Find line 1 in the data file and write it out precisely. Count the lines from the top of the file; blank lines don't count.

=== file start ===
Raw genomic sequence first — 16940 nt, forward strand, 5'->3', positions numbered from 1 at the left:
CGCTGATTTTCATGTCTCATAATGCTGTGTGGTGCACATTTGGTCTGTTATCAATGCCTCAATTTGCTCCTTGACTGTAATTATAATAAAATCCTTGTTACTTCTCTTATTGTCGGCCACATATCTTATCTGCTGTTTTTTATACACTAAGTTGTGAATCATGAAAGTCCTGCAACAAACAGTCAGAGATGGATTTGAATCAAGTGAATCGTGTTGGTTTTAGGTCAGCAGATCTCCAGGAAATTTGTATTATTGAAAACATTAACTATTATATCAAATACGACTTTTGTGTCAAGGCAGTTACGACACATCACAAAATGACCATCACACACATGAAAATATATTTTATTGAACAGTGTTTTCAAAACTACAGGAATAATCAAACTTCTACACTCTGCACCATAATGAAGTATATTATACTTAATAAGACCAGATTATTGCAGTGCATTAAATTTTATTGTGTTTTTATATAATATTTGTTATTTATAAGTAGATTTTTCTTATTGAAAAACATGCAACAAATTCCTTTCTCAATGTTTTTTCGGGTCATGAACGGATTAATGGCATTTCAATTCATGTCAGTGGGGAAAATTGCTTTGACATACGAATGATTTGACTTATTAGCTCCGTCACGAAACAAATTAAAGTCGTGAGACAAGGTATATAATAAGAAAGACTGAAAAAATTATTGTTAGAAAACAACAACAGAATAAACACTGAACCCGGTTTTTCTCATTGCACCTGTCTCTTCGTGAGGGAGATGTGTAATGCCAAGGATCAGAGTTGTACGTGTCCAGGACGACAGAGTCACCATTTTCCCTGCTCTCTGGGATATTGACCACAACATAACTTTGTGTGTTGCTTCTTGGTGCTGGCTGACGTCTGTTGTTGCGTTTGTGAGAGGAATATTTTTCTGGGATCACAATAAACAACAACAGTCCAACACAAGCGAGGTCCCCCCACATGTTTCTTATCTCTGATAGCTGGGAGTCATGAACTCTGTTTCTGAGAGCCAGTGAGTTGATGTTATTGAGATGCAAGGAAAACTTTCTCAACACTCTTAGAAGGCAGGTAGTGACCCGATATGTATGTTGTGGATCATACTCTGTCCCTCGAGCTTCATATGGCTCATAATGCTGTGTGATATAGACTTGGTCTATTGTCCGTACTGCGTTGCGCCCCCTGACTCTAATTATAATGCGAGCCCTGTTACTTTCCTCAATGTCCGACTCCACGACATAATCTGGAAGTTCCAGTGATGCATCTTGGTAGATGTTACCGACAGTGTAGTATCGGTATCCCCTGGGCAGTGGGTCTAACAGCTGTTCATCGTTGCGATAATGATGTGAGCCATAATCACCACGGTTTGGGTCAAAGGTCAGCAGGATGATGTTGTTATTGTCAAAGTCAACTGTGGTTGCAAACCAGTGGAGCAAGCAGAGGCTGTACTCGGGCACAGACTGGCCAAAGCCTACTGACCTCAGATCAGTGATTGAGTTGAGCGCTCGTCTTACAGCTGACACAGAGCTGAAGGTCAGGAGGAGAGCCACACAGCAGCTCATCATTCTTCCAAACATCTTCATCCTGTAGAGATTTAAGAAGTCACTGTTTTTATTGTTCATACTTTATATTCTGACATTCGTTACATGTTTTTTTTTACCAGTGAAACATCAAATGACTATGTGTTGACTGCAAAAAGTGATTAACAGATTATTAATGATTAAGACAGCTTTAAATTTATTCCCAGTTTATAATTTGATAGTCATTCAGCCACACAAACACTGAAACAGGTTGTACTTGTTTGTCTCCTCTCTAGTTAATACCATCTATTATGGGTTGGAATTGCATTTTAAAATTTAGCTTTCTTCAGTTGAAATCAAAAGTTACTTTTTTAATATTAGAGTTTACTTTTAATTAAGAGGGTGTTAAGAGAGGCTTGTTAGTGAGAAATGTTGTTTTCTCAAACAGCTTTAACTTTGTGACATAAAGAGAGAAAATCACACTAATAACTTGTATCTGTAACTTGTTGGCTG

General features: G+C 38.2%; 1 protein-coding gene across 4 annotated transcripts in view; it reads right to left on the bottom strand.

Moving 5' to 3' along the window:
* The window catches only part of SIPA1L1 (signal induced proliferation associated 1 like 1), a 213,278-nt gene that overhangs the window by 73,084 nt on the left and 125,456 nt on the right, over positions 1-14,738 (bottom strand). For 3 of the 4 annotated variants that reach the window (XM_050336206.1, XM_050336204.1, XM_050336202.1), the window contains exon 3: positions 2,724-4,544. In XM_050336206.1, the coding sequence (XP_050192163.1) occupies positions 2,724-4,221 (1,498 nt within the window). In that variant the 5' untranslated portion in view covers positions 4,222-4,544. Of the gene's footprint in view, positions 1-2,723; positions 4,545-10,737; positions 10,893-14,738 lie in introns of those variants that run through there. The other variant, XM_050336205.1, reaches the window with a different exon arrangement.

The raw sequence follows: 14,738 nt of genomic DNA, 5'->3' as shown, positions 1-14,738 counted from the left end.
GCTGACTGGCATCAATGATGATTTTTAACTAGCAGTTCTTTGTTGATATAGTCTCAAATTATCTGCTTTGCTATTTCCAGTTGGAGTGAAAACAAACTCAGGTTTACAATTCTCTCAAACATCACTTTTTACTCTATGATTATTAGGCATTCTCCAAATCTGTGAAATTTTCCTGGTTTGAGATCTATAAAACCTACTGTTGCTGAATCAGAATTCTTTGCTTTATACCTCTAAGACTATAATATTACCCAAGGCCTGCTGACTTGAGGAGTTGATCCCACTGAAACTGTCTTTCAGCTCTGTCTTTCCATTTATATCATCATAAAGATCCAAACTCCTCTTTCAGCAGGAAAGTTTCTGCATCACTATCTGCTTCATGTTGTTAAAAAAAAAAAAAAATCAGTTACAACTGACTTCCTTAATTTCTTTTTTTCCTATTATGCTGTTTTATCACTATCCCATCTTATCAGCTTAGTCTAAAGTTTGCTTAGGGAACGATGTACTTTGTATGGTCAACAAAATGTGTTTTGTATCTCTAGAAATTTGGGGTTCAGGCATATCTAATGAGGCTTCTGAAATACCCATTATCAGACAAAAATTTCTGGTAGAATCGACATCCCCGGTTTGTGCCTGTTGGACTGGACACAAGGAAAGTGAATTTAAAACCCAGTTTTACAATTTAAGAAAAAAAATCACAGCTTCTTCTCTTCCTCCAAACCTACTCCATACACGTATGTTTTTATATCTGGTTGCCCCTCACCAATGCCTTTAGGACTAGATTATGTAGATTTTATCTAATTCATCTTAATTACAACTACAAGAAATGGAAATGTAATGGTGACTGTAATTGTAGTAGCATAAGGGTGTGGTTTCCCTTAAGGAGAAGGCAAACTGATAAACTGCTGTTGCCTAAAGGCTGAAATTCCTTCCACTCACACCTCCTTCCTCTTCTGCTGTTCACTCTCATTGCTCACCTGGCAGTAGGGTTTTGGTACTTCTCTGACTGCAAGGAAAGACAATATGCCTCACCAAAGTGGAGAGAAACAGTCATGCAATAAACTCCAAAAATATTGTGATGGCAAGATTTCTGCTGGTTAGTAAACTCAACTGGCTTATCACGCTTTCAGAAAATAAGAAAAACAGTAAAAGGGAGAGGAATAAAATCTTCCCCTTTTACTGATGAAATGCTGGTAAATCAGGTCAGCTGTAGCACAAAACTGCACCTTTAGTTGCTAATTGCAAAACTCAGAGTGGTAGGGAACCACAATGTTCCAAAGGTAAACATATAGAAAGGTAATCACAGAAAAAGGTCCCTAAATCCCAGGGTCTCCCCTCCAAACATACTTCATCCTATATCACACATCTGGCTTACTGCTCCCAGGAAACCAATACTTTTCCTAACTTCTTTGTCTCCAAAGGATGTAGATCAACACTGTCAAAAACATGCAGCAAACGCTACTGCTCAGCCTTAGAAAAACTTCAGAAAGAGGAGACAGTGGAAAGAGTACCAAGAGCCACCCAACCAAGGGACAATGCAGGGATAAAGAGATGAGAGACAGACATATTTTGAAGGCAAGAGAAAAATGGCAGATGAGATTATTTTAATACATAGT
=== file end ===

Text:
Raw genomic sequence first — 16940 nt, forward strand, 5'->3', positions numbered from 1 at the left: